Echinacea is rarely associated with side effects when taken orally.51 There is one case report of acute hepatitis occurring in a person taking echinacea, but a cause-and-effect relationship was not proven.52 According to the German Commission E monograph, people should not take echinacea if they have an autoimmune illness, such as lupus, or other progressive diseases, such as tuberculosis, multiple sclerosis, or HIV infection. However, the concern about echinacea use for those with autoimmune illness is not based on clinical research and some herbalists question the potential connection. Those who are allergic to flowers of the daisy family should not take echinacea. Cases of allergic responses to echinacea (e.g., wheezing, skin rash, diarrhea) have been reported in medical literature.53 In the first study to look at echinacea’s possible effect on fetal development and pregnancy outcome, women taking echinacea during pregnancy were found to have no greater incidence of miscarriage or birth defects than women not taking the herb.54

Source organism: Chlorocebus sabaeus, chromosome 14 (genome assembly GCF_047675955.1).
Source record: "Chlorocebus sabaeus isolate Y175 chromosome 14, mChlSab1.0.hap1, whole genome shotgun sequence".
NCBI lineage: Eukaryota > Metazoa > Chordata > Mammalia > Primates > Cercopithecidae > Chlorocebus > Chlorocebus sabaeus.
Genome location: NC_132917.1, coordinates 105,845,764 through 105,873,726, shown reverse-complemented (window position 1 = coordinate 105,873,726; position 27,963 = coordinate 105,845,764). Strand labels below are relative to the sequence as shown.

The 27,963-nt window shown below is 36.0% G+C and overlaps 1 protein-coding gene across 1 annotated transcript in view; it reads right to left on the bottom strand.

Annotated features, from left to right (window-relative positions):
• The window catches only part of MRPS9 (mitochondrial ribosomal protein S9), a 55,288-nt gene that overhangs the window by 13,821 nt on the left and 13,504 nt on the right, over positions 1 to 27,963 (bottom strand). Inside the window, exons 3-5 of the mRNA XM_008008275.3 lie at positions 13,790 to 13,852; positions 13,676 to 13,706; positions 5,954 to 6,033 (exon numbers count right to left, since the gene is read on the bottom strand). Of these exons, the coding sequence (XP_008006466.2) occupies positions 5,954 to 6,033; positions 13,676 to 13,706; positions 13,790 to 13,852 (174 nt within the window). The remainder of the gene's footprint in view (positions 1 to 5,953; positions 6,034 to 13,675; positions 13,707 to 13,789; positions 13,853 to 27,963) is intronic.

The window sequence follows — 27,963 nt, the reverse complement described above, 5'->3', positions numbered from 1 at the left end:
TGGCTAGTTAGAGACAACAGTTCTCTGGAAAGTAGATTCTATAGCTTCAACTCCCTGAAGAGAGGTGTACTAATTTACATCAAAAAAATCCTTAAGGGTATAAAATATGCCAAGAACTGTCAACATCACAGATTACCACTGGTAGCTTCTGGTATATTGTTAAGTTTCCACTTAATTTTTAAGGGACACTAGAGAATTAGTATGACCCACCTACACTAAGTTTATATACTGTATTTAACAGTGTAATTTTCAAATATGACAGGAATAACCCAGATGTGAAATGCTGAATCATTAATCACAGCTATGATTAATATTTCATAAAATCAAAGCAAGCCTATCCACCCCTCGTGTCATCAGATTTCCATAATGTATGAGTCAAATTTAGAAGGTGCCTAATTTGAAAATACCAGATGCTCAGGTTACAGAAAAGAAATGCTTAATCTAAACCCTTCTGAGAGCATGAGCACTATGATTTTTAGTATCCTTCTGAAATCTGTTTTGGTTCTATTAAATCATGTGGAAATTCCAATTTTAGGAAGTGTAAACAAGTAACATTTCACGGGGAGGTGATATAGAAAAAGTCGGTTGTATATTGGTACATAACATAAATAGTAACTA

Echinacea root contains approximately 20% inulin,55 a fiber widely distributed in fruits, vegetables, and plants. Inulin is classified as a food ingredient (not as an additive) and is considered safe to eat.56 In fact, inulin is a significant part of the daily diet of most of the world’s population.57 However, there is a report of a 39-year-old man having a life-threatening allergic reaction after consuming high amounts of inulin from multiple sources.58 Allergy to inulin in this individual was confirmed by laboratory tests. Such sensitivities are exceedingly rare. Moreover, this man did not take echinacea. Nevertheless, people with a confirmed sensitivity to inulin should avoid echinacea.